Limited Capability for Work-Related Activity (LCWRA) group
The UC Limited Capability for Work-Related Activity (LCWRA) group of Universal Credit (UC) is for claimants who the DWP consider to have such severe health problems that there is no current prospect of their being able to undertake work or work-related activities. The LCWRA group is the UC equivalent of the ESA Support Group.
There are no conditions that automatically qualify you for LCWRA, although certain types of cancer treatment and issues relating to pregnancy may mean you qualify. Instead, there are 5 possible ways of being found to have Limited Capability for Work-Related Activity.
1. You are terminally ill, i.e. you are suffering from a progressive disease and your death in consequence of that disease can reasonably be expected within 6 months
2. You are receiving treatment for cancer by way of chemotherapy or radiotherapy
For this to apply you must either be actually receiving it, or:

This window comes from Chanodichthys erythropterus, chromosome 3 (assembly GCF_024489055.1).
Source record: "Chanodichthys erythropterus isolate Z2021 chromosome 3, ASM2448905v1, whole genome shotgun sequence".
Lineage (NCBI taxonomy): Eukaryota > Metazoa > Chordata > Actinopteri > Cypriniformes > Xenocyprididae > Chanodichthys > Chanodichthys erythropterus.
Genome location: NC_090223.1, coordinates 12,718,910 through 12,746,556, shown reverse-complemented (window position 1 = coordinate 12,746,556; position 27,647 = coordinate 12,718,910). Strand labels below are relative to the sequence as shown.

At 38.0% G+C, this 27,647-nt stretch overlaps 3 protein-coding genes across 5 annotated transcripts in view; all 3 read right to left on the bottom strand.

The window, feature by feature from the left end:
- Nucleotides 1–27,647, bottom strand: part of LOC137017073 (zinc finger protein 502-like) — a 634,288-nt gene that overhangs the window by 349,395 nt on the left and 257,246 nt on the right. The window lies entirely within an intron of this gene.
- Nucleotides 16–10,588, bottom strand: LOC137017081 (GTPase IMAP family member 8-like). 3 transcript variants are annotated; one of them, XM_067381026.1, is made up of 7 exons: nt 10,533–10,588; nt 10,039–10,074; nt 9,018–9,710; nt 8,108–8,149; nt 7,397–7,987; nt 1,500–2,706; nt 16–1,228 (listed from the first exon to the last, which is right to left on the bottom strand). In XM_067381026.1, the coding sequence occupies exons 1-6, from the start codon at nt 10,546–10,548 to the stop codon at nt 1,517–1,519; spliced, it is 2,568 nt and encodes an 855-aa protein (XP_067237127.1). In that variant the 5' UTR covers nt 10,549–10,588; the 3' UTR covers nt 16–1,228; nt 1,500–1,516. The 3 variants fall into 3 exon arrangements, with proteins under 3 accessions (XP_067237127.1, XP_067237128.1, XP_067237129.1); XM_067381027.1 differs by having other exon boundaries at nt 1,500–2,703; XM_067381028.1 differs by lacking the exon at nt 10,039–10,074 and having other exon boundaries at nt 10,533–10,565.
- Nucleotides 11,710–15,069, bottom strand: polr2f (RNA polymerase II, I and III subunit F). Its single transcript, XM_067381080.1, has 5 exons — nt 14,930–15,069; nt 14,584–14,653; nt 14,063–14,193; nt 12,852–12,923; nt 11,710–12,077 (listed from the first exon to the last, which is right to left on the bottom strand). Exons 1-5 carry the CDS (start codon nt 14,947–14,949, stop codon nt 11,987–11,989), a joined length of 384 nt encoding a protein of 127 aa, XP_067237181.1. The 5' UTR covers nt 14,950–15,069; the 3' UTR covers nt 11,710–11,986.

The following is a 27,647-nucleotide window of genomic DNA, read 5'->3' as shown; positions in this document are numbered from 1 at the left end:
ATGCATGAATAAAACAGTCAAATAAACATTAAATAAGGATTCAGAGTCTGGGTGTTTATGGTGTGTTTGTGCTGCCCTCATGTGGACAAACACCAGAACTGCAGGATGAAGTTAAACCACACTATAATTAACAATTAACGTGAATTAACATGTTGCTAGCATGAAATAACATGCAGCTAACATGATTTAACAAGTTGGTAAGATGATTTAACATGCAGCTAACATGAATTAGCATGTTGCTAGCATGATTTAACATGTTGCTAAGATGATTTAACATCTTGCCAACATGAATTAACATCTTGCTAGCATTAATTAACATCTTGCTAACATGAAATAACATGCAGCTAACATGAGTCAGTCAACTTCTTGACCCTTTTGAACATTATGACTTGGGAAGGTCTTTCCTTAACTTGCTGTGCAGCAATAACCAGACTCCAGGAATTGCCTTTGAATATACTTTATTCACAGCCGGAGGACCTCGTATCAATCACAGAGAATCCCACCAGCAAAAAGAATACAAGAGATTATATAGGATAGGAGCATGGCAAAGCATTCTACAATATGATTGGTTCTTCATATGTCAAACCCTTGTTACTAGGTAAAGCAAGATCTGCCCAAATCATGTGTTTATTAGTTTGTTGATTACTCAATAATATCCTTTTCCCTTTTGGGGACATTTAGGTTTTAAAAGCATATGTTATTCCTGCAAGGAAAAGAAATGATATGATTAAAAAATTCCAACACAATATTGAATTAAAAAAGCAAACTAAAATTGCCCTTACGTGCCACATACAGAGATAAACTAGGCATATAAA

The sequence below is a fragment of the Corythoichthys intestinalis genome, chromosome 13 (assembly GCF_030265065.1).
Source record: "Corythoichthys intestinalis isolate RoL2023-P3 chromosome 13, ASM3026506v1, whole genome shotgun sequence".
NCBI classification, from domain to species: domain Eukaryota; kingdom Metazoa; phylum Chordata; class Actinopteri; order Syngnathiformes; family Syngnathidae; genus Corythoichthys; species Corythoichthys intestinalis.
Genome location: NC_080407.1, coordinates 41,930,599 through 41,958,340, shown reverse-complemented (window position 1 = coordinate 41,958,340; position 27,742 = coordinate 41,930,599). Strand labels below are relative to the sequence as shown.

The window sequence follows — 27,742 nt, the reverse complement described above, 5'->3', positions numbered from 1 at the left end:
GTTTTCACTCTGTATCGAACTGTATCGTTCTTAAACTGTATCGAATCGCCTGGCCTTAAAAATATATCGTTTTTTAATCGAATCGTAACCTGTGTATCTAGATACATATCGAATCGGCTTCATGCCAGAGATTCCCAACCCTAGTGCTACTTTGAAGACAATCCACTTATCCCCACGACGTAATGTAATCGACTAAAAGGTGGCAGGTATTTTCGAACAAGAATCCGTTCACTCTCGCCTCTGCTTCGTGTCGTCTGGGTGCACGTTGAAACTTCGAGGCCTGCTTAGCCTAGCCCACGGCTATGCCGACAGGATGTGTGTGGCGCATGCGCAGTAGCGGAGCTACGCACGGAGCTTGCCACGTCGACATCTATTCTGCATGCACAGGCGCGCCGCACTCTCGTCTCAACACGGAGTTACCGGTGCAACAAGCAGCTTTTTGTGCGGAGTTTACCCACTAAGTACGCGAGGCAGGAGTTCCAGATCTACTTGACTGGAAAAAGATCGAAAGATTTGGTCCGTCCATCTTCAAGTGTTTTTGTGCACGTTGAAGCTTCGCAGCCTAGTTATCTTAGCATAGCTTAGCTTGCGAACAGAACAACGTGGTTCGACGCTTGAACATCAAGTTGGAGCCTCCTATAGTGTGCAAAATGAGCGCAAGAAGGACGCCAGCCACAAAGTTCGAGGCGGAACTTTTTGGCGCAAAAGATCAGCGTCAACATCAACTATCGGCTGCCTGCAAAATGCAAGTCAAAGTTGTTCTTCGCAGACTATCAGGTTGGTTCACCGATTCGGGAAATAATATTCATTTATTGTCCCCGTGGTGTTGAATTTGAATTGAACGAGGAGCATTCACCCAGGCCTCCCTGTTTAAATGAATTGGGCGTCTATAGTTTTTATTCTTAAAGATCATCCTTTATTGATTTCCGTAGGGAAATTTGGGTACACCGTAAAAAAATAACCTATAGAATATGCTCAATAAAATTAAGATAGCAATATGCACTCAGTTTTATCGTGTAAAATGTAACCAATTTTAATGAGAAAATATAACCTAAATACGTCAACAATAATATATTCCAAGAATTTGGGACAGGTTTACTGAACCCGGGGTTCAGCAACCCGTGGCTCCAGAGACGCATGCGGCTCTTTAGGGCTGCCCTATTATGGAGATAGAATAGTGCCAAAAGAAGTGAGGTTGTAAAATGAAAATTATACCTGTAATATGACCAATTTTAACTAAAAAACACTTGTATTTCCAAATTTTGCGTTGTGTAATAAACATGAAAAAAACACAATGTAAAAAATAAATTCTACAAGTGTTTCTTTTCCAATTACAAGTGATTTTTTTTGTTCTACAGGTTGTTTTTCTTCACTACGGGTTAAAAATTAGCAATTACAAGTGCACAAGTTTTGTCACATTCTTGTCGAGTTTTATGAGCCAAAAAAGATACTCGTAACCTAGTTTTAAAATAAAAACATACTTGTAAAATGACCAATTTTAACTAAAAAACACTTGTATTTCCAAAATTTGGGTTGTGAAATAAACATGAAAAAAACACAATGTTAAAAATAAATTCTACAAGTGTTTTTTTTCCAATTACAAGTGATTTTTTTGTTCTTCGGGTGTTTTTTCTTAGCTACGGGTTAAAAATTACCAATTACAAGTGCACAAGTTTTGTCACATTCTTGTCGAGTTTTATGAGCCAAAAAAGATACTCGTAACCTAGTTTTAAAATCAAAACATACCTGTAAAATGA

you are likely to receive such treatment within 6 months; or
you are recovering from such treatment;
and the decision maker is satisfied that you should be treated as having limited capability for work-related activity.
3. You are pregnant
There must be a serious risk of damage to your health or to the health of your unborn child if you do not refrain from work-related activity.
4. There is a substantial risk to you, or others, if you are found not to have a limited capability for work-related activity. You will be treated as having limited capability for work-related activities if:
‘you suffer from some specific disease or bodily or mental disablement and, by reasons of such disease or disablement; there would be a substantial risk to the mental or physical health of any person if you were found not to have limited capability for work-related activity'
This is an increasingly important route into the LCWRA group, but not one the DWP are quick to apply. We devote several pages to Reg 35 in our members only guide to Employment & Support Allowance and Universal Credit Claims On Physical & Mental Health Grounds
5. One of a number of LCWRA group descriptors applies to you. Many of these descriptors are the highest scoring ones from the limited capability for work assessment. You can see a list of these below.